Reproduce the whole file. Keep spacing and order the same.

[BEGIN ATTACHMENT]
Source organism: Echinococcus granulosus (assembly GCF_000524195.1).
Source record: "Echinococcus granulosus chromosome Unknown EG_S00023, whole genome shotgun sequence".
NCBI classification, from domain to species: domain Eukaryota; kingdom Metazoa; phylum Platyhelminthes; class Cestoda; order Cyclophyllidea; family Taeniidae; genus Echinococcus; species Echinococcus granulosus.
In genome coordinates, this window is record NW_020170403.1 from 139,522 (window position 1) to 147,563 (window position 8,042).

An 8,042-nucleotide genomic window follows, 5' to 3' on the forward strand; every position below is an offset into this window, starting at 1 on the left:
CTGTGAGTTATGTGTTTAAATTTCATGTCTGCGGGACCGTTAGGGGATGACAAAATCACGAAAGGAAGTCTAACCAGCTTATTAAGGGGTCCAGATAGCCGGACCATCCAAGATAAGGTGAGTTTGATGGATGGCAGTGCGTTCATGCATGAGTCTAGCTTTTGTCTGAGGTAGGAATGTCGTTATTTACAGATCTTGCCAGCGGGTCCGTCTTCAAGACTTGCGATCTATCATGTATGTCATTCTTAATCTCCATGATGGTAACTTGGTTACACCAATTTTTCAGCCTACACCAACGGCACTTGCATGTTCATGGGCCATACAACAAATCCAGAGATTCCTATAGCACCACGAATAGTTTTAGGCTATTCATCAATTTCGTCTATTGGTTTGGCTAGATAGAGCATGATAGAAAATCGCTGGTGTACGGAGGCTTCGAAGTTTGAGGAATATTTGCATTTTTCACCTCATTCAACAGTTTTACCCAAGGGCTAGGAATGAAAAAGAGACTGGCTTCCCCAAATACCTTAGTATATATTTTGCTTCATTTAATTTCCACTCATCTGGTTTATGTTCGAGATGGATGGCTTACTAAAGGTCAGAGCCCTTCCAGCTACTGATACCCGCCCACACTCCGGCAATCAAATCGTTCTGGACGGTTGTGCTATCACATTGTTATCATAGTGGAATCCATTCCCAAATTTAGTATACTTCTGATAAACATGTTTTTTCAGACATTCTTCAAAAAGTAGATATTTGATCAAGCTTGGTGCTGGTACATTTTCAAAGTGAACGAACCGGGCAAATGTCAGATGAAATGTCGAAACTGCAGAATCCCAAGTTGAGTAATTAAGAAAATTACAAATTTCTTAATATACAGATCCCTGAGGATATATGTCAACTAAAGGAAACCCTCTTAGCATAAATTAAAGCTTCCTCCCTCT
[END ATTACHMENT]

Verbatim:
Source organism: Echinococcus granulosus (assembly GCF_000524195.1).
Source record: "Echinococcus granulosus chromosome Unknown EG_S00023, whole genome shotgun sequence".
NCBI classification, from domain to species: domain Eukaryota; kingdom Metazoa; phylum Platyhelminthes; class Cestoda; order Cyclophyllidea; family Taeniidae; genus Echinococcus; species Echinococcus granulosus.
In genome coordinates, this window is record NW_020170403.1 from 139,522 (window position 1) to 147,563 (window position 8,042).

An 8,042-nucleotide genomic window follows, 5' to 3' on the forward strand; every position below is an offset into this window, starting at 1 on the left:
CTGTGAGTTATGTGTTTAAATTTCATGTCTGCGGGACCGTTAGGGGATGACAAAATCACGAAAGGAAGTCTAACCAGCTTATTAAGGGGTCCAGATAGCCGGACCATCCAAGATAAGGTGAGTTTGATGGATGGCAGTGCGTTCATGCATGAGTCTAGCTTTTGTCTGAGGTAGGAATGTCGTTATTTACAGATCTTGCCAGCGGGTCCGTCTTCAAGACTTGCGATCTATCATGTATGTCATTCTTAATCTCCATGATGGTAACTTGGTTACACCAATTTTTCAGCCTACACCAACGGCACTTGCATGTTCATGGGCCATACAACAAATCCAGAGATTCCTATAGCACCACGAATAGTTTTAGGCTATTCATCAATTTCGTCTATTGGTTTGGCTAGATAGAGCATGATAGAAAATCGCTGGTGTACGGAGGCTTCGAAGTTTGAGGAATATTTGCATTTTTCACCTCATTCAACAGTTTTACCCAAGGGCTAGGAATGAAAAAGAGACTGGCTTCCCCAAATACCTTAGTATATATTTTGCTTCATTTAATTTCCACTCATCTGGTTTATGTTCGAGATGGATGGCTTACTAAAGGTCAGAGCCCTTCCAGCTACTGATACCCGCCCACACTCCGGCAATCAAATCGTTCTGGACGGTTGTGCTATCACATTGTTATCATAGTGGAATCCATTCCCAAATTTAGTATACTTCTGATAAACATGTTTTTTCAGACATTCTTCAAAAAGTAGATATTTGATCAAGCTTGGTGCTGGTACATTTTCAAAGTGAACGAACCGGGCAAATGTCAGATGAAATGTCGAAACTGCAGAATCCCAAGTTGAGTAATTAAGAAAATTACAAATTTCTTAATATACAGATCCCTGAGGATATATGTCAACTAAAGGAAACCCTCTTAGCATAAATTAAAGCTTCCTCCCTCT